Technology: how it Benefits our Lives
In an article published by Pew Research Center, and written by the associate director Kristen Purcell who carries a Ph.D. in Sociology, she states, “The Internet and digital technologies such as social networking sites, cell phones, and texting, generally facilitate teen’s personal expressions and creativity, broadening the audience for their written material, and encouraging teens to write more often in more formats than many have been in the case of prior generations,” (Purcell). Our lives have been greatly affected by technological advances, and we may not realize how much we really utilize the benefits that technology provides us with. Technology has been beneficial to our society in the field of education, in our social interactions, and continues to advance as time goes on. The benefits that it provides to the world definitely outweighs any obstacles that it may hold.
Technology has had a positive impact in education. The development of technology provides educators and students with tools that allow for more advanced and helpful learning techniques. For example, in a study by Pew Research Center where Advanced Placement and National Writing Project teachers were surveyed on how today’s digital tools affect student writing, it was found that “96% agree that digital technologies “allow students to share their work with a wider and more varied audience,” 77% agree that these tools “encourage greater collaboration among students,” and 78% agree that digital technologies “encourage student creativity and personal expression,” (Purcell). The combined impact of these outcomes produced from using technology shows that there is a greater investment among students in what they write, and allows for greater engagement in the process. Technology opens up a broad selection of sources and tools that make it easier to learn, and in my opinion as a student myself, more motivation to want to succeed. Throughout my time of schooling, technology has made things like creating presentations more interesting, studying more useful and easily understood, and learning more exciting.
Technology allows for us to be able to easily communicate with people around the globe. Being able to have the opportunity to communicate with others at our fingertips makes for a wider audience to view writings, and to be able to engage and collaborate with others. For example, the development of social networking has allowed easily accessible ways of communication, and through that, we are allowed the access to more content and material for personal use and use in the classroom. In an article published by The Atlantic, and written by Nicholas Carr, an American writer who has published books and articles on technology, business, and culture, he states that “Even when I’m not working, I’m as likely as not to be foraging in the Web’s info-thickets ‘reading and writing e-mails, scanning headlines and blog posts, watching videos and listening to podcasts, or just tripping from link to link to link… the Net is becoming a universal medium, the conduit for most of the information that flows through my eyes and ears and into my mind. The advantages of having immediate access to such an incredibly rich store of information are many, and they’ve been widely described and duly applauded,” (Carr). There is clearly a greater ability to keep up with learning tools and techniques, as well as to stay up-to-date with things happening in the world around us.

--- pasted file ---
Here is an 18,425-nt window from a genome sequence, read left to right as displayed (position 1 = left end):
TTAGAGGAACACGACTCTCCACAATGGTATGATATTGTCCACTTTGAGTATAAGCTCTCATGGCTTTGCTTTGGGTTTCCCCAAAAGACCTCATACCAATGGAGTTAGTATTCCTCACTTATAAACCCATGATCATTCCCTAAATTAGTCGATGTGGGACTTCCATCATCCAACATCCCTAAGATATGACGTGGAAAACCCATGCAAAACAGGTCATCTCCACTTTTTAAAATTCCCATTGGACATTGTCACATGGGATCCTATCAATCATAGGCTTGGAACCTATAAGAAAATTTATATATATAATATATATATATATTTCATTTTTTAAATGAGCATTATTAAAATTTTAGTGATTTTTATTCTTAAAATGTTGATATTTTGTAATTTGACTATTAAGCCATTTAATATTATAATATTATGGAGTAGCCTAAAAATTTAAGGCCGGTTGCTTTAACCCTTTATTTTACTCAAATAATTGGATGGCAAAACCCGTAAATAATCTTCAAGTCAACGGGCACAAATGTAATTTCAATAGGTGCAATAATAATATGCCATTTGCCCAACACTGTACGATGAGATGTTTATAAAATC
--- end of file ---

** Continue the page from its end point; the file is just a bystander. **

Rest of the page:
Often, technology gets a bad rap, but it actually provides us with a more broad and advanced way to teach, learn, and communicate. For example, Carr states, “The easy assumption that we’d all be “better off” if our brains were supplemented, or even replaced, by an artificial intelligence is the output of a mechanical process, a series of discrete steps that can be isolated, measures, and optimized,” (Carr). Carr brings up the frightening thought of technology basically taking over. However, Carr’s skepticisms, and skepticisms such as Socrates’ concerns about written language and the 15th-century editor, Squarciafico’s concerns about printed works failed to anticipate the benefits that technology might hold for human knowledge.
Technology has been, and will continue to be beneficial to our society in the field of education, in our social interactions, and continues to advance over time. Technology has opened doors for both teachers and students, and has contributed many good things to our day-to-day lives. We are given things like ore social interaction through social networking, tools that make teaching and learning more interesting and understandable, and has made us eager to see what else technology will have to offer. Despite some challenges technology causes us to face, the benefits that it provides to the world definitely outweighs any obstacles it holds.
- Carr, Nicholas. “Is Google Making Us Stupid?” The Atlantic, Atlantic Media Company, 13 June, 2018, www.theatlantic.com/magazine/archive/2008/07/is-google-making-us-stupid/306868/.
- Thompson, Clive. “Public Thinking.” Smarter Than You Think, The Penguin Group, 2013, pp.45-83.
- Purcell, Kristen, et al. “The Impact of Digital Tools on Student Writing and How Writing Is Taught in Schools.”
- Pew Research Center: Internet, Science & Tech, Pew Research Center: Internet, Science & Tech, 12 Feb. 2014, www.pewinternet.org/2013/07/16/the-impact-of-digital-tools-on-student-writing-and-how-writing-is-taught-in-schools/.